Woodio’s business model is based on a new biomaterial technology with several potential application areas. The main raw material in Woodio’s products is small wood chips. Here, we saw a clear material sourcing link to Metsä Group’s side-streams. In fact, the first product based on our chips has already been launched under the sub-brand Woodio New Natural. We also liked the team and the fact that they had sales before we met them.

The collaboration with Valmet began from an idea developed within Metsä Group. With this product, we did not lack market insight, but rather technology/machine development competence. Thus the collaboration with Valmet. In the Valmet collaboration, we are, in fact, developing both a new product and in parallel also a new production process to make that product.

More recently, Metsä Spring has a leading role in a brand new 50M€ R&D program between Metsä Group and Fortum. What is the purpose of this program?

The new R&D program, ExpandFibre (sic!), is built mission-based. In other words, we know the direction – new value-added products from pulp – and the various projects within the program study and develop the technology needed for the mission. Importantly, this is not only about two companies. Hence, Metsä Group and Fortum want to stand as examples for a much larger innovation ecosystem on the same mission. In other words, we hope to inspire other organizations, globally, to invest in the development of new pulp-based products in parallel with us. More information can be found on the program’s website expandfibre.com.

The forest-based sector is the cornerstone of the European bioeconomy and as such is a major contributor to climate change mitigation – what does it take for this sector to develop and improve further in terms of climate change mitigation?

In terms of climate change mitigation, Metsä Group – with a cooperative structure as a backbone – is committed to improving its operations in three areas:

  1. Increasing the carbon bound in the trees owned by the cooperative owner-members (including in the soil beneath the trees),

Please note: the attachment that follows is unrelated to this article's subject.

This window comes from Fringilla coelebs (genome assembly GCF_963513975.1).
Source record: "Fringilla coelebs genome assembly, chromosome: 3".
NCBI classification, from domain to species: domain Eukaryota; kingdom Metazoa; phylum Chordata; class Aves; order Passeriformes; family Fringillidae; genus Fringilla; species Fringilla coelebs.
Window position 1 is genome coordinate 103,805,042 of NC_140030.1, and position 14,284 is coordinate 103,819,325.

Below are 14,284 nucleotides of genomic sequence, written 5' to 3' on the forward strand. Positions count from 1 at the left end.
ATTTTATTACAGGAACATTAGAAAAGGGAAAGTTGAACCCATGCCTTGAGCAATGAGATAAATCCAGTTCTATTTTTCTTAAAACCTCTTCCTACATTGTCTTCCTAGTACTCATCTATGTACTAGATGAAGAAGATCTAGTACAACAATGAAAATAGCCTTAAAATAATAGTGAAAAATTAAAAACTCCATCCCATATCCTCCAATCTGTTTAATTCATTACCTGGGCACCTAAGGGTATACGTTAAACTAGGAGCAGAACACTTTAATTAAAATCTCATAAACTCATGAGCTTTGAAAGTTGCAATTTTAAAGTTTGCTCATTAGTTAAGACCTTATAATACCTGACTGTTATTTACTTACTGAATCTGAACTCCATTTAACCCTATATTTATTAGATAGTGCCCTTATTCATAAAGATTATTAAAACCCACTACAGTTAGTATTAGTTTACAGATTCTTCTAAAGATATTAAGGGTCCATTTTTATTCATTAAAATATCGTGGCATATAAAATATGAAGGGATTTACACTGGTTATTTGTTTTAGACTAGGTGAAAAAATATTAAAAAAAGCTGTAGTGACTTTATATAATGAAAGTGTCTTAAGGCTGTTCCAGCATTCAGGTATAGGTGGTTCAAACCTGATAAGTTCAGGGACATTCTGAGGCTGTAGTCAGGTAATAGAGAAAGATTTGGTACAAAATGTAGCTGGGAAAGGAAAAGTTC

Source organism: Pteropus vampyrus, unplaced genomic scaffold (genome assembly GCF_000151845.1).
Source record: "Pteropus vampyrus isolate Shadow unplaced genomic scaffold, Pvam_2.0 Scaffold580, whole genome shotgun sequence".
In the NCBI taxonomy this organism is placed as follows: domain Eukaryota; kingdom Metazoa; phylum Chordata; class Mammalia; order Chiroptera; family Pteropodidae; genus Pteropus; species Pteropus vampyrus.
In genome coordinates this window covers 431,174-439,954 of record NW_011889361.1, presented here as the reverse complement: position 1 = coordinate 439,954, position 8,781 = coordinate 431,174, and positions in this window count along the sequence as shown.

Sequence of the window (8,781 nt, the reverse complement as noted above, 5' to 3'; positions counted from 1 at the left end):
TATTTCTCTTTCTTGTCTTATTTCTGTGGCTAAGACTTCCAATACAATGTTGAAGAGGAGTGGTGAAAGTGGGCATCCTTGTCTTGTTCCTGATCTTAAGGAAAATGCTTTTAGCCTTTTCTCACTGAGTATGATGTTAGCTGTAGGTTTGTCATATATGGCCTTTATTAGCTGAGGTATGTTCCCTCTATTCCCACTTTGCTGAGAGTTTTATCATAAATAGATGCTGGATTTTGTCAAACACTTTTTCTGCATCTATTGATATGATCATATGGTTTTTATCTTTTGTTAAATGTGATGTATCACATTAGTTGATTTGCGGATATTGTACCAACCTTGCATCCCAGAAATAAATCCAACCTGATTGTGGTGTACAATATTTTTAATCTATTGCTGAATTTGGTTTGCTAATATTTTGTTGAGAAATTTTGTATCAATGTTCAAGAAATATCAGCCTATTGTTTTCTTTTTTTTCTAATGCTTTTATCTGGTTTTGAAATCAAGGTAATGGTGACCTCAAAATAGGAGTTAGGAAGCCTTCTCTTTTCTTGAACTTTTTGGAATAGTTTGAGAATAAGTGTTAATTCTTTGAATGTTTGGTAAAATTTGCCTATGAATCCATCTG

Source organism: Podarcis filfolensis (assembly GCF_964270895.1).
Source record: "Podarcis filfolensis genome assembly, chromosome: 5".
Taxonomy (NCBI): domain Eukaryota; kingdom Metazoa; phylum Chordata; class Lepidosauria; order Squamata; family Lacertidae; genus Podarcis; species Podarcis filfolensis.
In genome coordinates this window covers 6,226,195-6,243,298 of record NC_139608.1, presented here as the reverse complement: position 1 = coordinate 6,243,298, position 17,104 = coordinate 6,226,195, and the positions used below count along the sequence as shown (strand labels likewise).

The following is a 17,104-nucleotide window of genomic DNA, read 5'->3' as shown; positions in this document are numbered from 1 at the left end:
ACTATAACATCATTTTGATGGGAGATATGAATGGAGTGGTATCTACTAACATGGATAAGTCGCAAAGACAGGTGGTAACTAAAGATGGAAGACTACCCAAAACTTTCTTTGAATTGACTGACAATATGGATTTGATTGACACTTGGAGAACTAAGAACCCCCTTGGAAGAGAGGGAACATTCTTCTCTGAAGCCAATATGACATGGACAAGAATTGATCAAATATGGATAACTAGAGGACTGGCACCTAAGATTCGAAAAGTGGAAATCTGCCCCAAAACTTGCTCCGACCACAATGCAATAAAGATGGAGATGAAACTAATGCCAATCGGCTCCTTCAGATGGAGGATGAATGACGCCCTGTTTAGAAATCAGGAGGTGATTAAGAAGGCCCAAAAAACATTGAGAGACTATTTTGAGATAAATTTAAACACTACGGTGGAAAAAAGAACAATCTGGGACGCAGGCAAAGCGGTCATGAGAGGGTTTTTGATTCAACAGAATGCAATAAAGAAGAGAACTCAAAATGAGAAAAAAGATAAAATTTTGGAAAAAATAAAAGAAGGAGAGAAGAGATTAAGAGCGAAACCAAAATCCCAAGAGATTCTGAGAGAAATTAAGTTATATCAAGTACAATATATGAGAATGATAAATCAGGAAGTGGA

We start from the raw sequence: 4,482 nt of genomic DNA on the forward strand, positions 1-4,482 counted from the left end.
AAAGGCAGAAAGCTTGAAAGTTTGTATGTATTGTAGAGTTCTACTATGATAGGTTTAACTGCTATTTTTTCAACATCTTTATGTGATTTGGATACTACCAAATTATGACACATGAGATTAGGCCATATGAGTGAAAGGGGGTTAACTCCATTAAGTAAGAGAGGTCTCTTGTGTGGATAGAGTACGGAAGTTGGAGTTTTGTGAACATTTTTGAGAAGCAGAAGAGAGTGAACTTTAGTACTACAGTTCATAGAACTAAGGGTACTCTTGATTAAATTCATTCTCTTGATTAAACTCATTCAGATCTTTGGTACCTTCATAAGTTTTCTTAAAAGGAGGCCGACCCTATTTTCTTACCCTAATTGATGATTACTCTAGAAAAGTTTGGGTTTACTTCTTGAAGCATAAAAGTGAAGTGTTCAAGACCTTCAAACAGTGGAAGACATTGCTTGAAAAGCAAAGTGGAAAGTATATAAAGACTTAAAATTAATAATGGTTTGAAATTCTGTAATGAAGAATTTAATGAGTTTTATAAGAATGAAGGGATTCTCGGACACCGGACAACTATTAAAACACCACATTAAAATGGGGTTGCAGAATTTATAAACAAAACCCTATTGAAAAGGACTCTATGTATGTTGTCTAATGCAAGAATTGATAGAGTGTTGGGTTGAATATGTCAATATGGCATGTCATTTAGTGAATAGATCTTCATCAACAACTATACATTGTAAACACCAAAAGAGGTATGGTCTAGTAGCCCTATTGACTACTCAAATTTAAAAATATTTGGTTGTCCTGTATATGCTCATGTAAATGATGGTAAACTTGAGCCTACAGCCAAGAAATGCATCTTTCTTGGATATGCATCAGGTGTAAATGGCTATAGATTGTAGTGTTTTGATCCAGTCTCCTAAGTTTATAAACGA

2. phasing out the use of fossil energy and other fossil resources in our factories, and
  3. increasing the substitution effect of our products.

One focus for Metsä Spring is to connect with and invest in startups that develop new materials with a link to wood as the original raw material. What kind of materials are you looking for and what characteristics should it have?

Indeed, wood is our DNA and the materials of interest originate from, especially, Northern wood species. From a product perspective, one could say that the materials of interest tend to be of high demand in growing markets. An easy example is various materials that can replace fossil/plastic-based products, e.g. in packaging applications. Another example of interesting material is new wood-based textile raw materials. In general, we mainly seek materials, which enable high-volume applications. Finally, one should not forget ‘building with wood’. Sawn timber products and wood-based panels, like laminated veneer lumber, have an established position in the construction sector. Together with startups, we want to answer the question “What else could be manufactured from wood, which would end up in future buildings?”.

If you have the answer to this question or develop another material that could be interesting, visit Metsä Spring’s website & get in touch with Niklas and his team!